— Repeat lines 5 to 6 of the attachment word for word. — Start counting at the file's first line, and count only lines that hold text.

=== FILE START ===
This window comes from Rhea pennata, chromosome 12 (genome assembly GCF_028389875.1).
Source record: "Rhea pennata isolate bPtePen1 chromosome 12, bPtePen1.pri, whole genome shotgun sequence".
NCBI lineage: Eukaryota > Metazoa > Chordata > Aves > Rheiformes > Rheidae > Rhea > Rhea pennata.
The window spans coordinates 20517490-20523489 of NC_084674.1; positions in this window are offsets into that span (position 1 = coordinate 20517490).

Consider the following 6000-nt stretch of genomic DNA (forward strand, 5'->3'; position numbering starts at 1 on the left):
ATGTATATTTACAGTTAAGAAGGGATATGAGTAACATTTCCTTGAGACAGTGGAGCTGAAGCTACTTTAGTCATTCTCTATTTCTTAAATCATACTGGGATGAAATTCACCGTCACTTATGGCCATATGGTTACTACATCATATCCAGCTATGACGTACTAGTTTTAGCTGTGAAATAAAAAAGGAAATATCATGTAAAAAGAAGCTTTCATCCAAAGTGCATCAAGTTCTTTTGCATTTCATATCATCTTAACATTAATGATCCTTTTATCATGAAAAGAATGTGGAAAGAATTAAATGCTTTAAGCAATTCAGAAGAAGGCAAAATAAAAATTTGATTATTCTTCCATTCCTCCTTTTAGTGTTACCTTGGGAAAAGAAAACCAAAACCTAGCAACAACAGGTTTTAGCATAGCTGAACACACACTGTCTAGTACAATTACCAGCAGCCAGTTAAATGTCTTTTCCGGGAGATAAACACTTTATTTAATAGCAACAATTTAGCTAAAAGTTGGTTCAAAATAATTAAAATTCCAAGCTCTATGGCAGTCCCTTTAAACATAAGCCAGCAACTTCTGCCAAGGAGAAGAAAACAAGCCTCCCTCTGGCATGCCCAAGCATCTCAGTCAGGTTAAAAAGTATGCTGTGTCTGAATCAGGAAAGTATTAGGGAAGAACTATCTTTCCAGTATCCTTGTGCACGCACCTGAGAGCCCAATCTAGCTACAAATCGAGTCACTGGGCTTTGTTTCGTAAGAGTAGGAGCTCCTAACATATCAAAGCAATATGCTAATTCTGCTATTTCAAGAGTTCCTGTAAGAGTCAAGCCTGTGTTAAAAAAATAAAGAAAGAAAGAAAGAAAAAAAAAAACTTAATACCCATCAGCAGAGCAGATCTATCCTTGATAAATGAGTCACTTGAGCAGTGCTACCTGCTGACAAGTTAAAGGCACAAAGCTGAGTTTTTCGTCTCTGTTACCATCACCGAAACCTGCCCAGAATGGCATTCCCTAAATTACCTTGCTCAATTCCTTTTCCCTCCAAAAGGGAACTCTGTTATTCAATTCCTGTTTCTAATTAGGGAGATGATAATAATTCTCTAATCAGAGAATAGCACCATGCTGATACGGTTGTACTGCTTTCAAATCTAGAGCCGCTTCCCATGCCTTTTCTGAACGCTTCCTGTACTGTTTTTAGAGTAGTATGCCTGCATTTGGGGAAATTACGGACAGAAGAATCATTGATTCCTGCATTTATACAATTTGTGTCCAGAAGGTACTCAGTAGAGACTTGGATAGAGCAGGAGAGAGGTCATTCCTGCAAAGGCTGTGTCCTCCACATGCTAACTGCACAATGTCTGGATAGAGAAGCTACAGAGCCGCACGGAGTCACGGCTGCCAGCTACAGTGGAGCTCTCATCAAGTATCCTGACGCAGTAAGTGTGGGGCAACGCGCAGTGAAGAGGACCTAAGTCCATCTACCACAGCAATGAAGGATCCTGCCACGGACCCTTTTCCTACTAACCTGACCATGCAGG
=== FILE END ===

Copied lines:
Consider the following 6000-nt stretch of genomic DNA (forward strand, 5'->3'; position numbering starts at 1 on the left):
ATGTATATTTACAGTTAAGAAGGGATATGAGTAACATTTCCTTGAGACAGTGGAGCTGAAGCTACTTTAGTCATTCTCTATTTCTTAAATCATACTGGGATGAAATTCACCGTCACTTATGGCCATATGGTTACTACATCATATCCAGCTATGACGTACTAGTTTTAGCTGTGAAATAAAAAAGGAAATATCATGTAAAAAGAAGCTTTCATCCAAAGTGCATCAAGTTCTTTTGCATTTCATATCATCTTAACATTAATGATCCTTTTATCATGAAAAGAATGTGGAAAGAATTAAATGCTTTAAGCAATTCAGAAGAAGGCAAAATAAAAATTTGATTATTCTTCCATTCCTCCTTTTAGTGTTACCTTGGGAAAAGAAAACCAAAACCTAGCAACAACAGGTTTTAGCATAGCTGAACACACACTGTCTAGTACAATTACCAGCAGCCAGTTAAATGTCTTTTCCGGGAGATAAACACTTTATTTAATAGCAACAATTTAGCTAAAAGTTGGTTCAAAATAATTAAAATTCCAAGCTCTATGGCAGTCCCTTTAAACATAAGCCAGCAACTTCTGCCAAGGAGAAGAAAACAAGCCTCCCTCTGGCATGCCCAAGCATCTCAGTCAGGTTAAAAAGTATGCTGTGTCTGAATCAGGAAAGTATTAGGGAAGAACTATCTTTCCAGTATCCTTGTGCACGCACCTGAGAGCCCAATCTAGCTACAAATCGAGTCACTGGGCTTTGTTTCGTAAGAGTAGGAGCTCCTAACATATCAAAGCAATATGCTAATTCTGCTATTTCAAGAGTTCCTGTAAGAGTCAAGCCTGTGTTAAAAAAATAAAGAAAGAAAGAAAGAAAAAAAAAAACTTAATACCCATCAGCAGAGCAGATCTATCCTTGATAAATGAGTCACTTGAGCAGTGCTACCTGCTGACAAGTTAAAGGCACAAAGCTGAGTTTTTCGTCTCTGTTACCATCACCGAAACCTGCCCAGAATGGCATTCCCTAAATTACCTTGCTCAATTCCTTTTCCCTCCAAAAGGGAACTCTGTTATTCAATTCCTGTTTCTAATTAGGGAGATGATAATAATTCTCTAATCAGAGAATAGCACCATGCTGATACGGTTGTACTGCTTTCAAATCTAGAGCCGCTTCCCATGCCTTTTCTGAACGCTTCCTGTACTGTTTTTAGAGTAGTATGCCTGCATTTGGGGAAATTACGGACAGAAGAATCATTGATTCCTGCATTTATACAATTTGTGTCCAGAAGGTACTCAGTAGAGACTTGGATAGAGCAGGAGAGAGGTCATTCCTGCAAAGGCTGTGTCCTCCACATGCTAACTGCACAATGTCTGGATAGAGAAGCTACAGAGCCGCACGGAGTCACGGCTGCCAGCTACAGTGGAGCTCTCATCAAGTATCCTGACGCAGTAAGTGTGGGGCAACGCGCAGTGAAGAGGACCTAAGTCCATCTACCACAGCAATGAAGGATCCTGCCACGGACCCTTTTCCTACTAACCTGACCATGCAGG